DOJ Releases March Violent Crime Prosecution Recap 

Attorney General Kathy Jennings announced Friday that the Department of Justice charged 102 gun offenders and secured 279.5 total years in prison sentences on 67 gun convictions in the month of March.

“My first priority is combatting violent crime—particularly gun crimes,” said AG Jennings.  “Gun violence is a both a national crisis and a local one. In Delaware, guns are overwhelmingly the driving force behind violent crimes, and the strongest predictor that violent crime will turn deadly. This office has consistently prosecuted and convicted gun offenders at an extremely high rate, and we will continue to find and prosecute gun criminals and gun traffickers in every corner of this state.”

Other violent case highlights from March include:

Convictions

  • State v. Aaron Garnett: Defendant was found guilty of Murder 1st Degree, Endangering the Welfare of a Child (three counts), and Offensive Touching.  Garnett brutally beat and murdered his girlfriend, Naquita Hill, after a domestic dispute.  He then left Ms. Hill on the floor of her home and departed the residence on foot, accompanied by her young child and two of her nieces/nephews.  Someone saw Garnett offensively touch the older child at a local Wawa and called police.  Officers eventually found Ms. Hill’s body in her residence when they went to look for the children’s caregiver. Garnett will be sentenced at a later date.
  • State v. David Fletcher: Defendant pleaded guilty to Murder 2ndDegree and Possession of a Deadly Weapon During the Commission of a Felony after fatally stabbing his estranged wife after an argument. Defendant faces a minimum mandatory 17 years in prison; the State will argue for a 25-year prison sentence.
  • State v. Alazhia Wilson: Defendant pleaded guilty to Manslaughter for the October 2020 killing of Tierra Herring in Wilmington. Sentencing will be held at a later date.
  • State v. Pierre Carter Bailey: Defendant pleaded guilty to Gang Participation, Assault 1st Degree, and Possession of a Firearm During the Commission of a Felony and faces up to 10 years in prison.
  • State v. Richard Haines: Defendant was found guilty of 77 charges connected to the sexual abuse of two young victims, including Attempted Rape 1stDegree, Attempted Sexual Abuse of a Child by Person of Trust 1st Degree, Rape 2nd Degree (31 counts), Rape 4th Degree (10 counts), Sexual Abuse of a Child by a Person of Trust 1st Degree (5 counts), Sexual Abuse of a Child by a Person of Trust 2nd Degree (8 counts), Unlawful Sexual Contact 1st Degree (4 counts), Unlawful Sexual Contact 2nd Degree (13 counts), Continuous Sexual Abuse (2 counts) and Endangering the Welfare of a Child (2 counts). Haines is pending sentencing and effectively faces multiple life sentences.
  • State v. Diandre Willis: Defendant was found guilty of Stalking, Harassment, Rape 1st Degree (two counts), Home Invasion Burglary 1st Degree (two counts), Kidnapping 1st Degree, Strangulation, Terroristic Threatening, Malicious Interference with Emergency Communications, Breach of Release (two counts), Act of Intimidation (two counts), Breach of Conditions During Confinement (two counts), and Bribing a Witness.  Willis faces a minimum of 34 years in prison as a result of the convictions.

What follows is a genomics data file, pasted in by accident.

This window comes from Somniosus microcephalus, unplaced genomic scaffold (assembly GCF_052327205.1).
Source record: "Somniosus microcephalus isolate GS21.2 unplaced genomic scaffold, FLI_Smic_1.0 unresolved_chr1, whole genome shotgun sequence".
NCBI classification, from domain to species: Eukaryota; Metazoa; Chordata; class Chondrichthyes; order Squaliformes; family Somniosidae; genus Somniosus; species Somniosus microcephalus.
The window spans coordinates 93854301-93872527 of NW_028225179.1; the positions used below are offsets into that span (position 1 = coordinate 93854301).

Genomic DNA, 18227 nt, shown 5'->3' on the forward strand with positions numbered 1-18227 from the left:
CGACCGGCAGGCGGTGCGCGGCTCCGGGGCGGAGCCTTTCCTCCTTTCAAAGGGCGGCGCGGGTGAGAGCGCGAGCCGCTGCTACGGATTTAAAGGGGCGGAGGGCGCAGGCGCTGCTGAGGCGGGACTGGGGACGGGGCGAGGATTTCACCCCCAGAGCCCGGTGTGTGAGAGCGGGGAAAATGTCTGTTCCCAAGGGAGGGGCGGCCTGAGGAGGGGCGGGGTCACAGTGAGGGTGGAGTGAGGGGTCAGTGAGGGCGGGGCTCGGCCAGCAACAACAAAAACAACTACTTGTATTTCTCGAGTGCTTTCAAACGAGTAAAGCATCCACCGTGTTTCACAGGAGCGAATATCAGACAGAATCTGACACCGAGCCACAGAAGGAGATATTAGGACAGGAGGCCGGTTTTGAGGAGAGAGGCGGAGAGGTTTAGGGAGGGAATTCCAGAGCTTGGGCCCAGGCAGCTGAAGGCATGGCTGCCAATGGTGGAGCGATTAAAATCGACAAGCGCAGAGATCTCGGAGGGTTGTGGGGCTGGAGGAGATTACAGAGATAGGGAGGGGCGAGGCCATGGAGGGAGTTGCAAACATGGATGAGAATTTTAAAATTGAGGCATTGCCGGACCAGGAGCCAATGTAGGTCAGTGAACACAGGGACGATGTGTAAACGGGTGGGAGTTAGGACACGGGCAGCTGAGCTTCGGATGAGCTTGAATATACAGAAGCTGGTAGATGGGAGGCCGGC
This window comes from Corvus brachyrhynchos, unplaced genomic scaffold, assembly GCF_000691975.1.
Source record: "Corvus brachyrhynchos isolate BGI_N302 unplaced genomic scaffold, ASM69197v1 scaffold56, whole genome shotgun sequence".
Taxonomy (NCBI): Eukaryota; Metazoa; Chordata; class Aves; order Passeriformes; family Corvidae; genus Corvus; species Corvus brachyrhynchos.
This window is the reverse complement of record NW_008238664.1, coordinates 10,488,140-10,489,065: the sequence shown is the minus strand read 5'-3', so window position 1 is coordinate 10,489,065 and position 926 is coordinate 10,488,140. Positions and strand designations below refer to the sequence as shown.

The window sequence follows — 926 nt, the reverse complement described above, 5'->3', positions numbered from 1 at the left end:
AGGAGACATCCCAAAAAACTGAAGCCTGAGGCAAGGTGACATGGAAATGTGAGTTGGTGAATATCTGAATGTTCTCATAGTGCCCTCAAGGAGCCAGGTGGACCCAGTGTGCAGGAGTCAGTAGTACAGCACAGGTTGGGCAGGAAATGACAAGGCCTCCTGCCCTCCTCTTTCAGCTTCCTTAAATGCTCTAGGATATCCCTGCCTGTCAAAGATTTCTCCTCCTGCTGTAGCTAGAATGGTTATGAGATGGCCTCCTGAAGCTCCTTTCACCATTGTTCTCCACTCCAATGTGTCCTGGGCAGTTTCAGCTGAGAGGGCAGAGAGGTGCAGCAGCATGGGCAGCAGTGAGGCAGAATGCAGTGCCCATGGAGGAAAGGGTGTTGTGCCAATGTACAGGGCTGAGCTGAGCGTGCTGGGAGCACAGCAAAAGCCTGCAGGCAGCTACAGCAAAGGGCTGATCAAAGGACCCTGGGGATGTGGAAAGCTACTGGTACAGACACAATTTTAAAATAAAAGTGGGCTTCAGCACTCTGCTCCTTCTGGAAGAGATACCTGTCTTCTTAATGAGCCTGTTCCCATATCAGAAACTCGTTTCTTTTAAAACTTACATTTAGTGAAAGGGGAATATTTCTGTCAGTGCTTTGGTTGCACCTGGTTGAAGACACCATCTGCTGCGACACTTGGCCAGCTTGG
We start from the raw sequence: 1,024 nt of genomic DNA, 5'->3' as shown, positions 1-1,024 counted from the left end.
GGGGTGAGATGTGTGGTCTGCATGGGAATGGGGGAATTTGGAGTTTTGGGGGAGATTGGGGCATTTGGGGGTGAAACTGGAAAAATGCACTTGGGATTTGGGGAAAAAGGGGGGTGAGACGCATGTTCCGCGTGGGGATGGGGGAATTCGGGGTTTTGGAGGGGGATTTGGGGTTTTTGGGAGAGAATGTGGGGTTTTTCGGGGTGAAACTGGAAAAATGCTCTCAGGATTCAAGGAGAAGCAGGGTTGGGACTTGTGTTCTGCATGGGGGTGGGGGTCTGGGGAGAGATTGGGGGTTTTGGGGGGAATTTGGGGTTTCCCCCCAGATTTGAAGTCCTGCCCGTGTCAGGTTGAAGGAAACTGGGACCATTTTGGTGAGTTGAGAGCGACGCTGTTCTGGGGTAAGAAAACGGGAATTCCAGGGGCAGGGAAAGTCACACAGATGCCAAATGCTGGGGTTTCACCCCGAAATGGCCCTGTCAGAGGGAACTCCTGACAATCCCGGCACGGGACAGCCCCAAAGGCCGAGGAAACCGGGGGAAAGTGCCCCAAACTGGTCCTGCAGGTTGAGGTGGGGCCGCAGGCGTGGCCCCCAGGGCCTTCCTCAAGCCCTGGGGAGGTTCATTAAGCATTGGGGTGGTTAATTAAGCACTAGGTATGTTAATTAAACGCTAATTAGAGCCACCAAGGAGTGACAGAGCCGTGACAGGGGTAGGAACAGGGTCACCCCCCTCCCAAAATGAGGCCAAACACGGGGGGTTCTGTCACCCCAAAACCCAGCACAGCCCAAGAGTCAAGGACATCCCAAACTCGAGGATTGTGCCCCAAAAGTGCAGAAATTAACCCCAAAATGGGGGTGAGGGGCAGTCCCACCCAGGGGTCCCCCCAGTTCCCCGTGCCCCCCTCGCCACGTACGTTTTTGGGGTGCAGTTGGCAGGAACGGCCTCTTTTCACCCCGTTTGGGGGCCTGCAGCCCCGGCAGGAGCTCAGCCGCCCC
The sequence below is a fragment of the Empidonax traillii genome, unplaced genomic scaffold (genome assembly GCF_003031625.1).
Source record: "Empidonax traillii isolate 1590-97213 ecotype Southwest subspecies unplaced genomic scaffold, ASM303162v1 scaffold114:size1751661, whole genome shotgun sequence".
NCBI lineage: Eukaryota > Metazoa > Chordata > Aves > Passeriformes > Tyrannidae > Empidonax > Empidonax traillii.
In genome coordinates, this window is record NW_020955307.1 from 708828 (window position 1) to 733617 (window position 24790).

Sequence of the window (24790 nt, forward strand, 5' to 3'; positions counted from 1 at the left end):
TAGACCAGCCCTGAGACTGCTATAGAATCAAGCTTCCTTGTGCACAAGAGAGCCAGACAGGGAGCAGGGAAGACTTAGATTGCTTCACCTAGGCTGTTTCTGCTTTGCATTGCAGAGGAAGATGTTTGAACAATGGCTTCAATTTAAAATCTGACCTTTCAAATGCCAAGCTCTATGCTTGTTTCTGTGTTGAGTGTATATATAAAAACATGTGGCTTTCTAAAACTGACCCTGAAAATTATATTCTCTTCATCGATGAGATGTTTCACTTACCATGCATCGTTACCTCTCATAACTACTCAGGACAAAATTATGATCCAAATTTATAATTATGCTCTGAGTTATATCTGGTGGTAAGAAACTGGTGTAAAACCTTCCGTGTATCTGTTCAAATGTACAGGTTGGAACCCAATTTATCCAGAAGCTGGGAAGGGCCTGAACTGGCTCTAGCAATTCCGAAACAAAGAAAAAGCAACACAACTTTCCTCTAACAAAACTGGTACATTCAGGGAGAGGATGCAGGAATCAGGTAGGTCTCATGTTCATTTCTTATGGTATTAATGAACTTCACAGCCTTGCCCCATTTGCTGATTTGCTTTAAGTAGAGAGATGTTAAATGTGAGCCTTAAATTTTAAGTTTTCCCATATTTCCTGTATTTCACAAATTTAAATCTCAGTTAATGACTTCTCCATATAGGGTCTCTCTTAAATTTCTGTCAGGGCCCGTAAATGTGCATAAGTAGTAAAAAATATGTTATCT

• State v. Lavance Wilmore: Defendant pleaded guilty to Sexual Abuse of a Child by a Person in a Position of Trust 1stDegree and Rape 3rd
  • State v. Korey Lackford: Defendant pleaded guilty to Strangulation and felony Breach of Release and faces open sentencing.
  • State v. Jose Dominguez Medina: Defendant pleaded guilty to Strangulation and faces open sentencing.
  • State v. RaeSheed DeShields: Defendant pleaded guilty to Assault 1st Degree in a case where he accidentally shot his friend from the backseat of a car after handling the gun while impaired by drugs and alcohol.  Sentencing is deferred for the victim to provide a victim impact statement.  DeShields’ bail was revoked and he will face a minimum mandatory 2 year prison sentence.
  • State v. Daniel Mopkins: Defendant pleaded guilty to one count of Possession of a Firearm During the Commission of a Felony and one count of Reckless Endangering, and faces a minimum mandatory 3 year prison sentence, with a cap of 5 years.
  • State v. Lamar Massas: Defendant pleaded guilty to Conspiracy 2ndDegree, Possession of Ammunition by a Person Prohibited and Possession of a Weapon with a Removed or Obliterated Serial Number.
  • State v. Daniel Gutridge: Defendant pleaded guilty to Possession of a Firearm by a Person Prohibited and is scheduled to be sentenced in June.
  • State v. Alvin Hines: Defendant was found guilty at trial of Resisting Arrest with Force, Offensive Touching of Law Enforcement, and Disorderly Conduct. Hines will be sentenced in May. Hines will also be sentenced for earlier convictions for obliterating a firearm serial number and being intoxicated with a firearm.
  • State v. Patrick Foster: Defendant pleaded guilty to Aggravated Menacing after threatening a FedEx driver with a knife for blocking the roadway, then punching the driver in the face multiple times.
  • State v. Lazaro Corrales: Defendant pleaded guilty to Drug Dealing Cocaine (Class C) and Conspiracy 2nd Degree and faces open sentencing.